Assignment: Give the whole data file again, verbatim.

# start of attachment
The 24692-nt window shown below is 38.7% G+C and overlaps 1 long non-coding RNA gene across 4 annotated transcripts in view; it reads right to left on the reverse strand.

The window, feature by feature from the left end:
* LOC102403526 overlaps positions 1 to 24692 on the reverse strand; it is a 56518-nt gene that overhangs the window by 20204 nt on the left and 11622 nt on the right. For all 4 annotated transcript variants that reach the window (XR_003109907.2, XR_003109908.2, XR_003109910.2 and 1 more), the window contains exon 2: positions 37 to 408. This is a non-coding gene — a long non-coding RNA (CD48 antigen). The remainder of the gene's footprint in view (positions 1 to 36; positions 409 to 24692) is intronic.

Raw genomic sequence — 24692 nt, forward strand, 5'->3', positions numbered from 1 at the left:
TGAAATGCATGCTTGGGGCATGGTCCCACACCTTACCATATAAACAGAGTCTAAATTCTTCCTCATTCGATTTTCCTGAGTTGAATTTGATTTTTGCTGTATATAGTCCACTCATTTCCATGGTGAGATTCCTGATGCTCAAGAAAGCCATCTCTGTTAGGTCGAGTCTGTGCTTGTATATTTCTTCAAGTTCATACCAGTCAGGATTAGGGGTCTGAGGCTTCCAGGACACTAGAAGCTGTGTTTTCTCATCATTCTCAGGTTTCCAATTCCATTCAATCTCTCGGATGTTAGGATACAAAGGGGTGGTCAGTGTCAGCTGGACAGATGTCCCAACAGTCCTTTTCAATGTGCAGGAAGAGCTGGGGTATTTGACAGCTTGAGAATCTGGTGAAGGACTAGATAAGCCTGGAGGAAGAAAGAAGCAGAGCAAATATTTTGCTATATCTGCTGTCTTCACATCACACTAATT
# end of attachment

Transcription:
The 24692-nt window shown below is 38.7% G+C and overlaps 1 long non-coding RNA gene across 4 annotated transcripts in view; it reads right to left on the reverse strand.

The window, feature by feature from the left end:
* LOC102403526 overlaps positions 1 to 24692 on the reverse strand; it is a 56518-nt gene that overhangs the window by 20204 nt on the left and 11622 nt on the right. For all 4 annotated transcript variants that reach the window (XR_003109907.2, XR_003109908.2, XR_003109910.2 and 1 more), the window contains exon 2: positions 37 to 408. This is a non-coding gene — a long non-coding RNA (CD48 antigen). The remainder of the gene's footprint in view (positions 1 to 36; positions 409 to 24692) is intronic.

Raw genomic sequence — 24692 nt, forward strand, 5'->3', positions numbered from 1 at the left:
TGAAATGCATGCTTGGGGCATGGTCCCACACCTTACCATATAAACAGAGTCTAAATTCTTCCTCATTCGATTTTCCTGAGTTGAATTTGATTTTTGCTGTATATAGTCCACTCATTTCCATGGTGAGATTCCTGATGCTCAAGAAAGCCATCTCTGTTAGGTCGAGTCTGTGCTTGTATATTTCTTCAAGTTCATACCAGTCAGGATTAGGGGTCTGAGGCTTCCAGGACACTAGAAGCTGTGTTTTCTCATCATTCTCAGGTTTCCAATTCCATTCAATCTCTCGGATGTTAGGATACAAAGGGGTGGTCAGTGTCAGCTGGACAGATGTCCCAACAGTCCTTTTCAATGTGCAGGAAGAGCTGGGGTATTTGACAGCTTGAGAATCTGGTGAAGGACTAGATAAGCCTGGAGGAAGAAAGAAGCAGAGCAAATATTTTGCTATATCTGCTGTCTTCACATCACACTAATT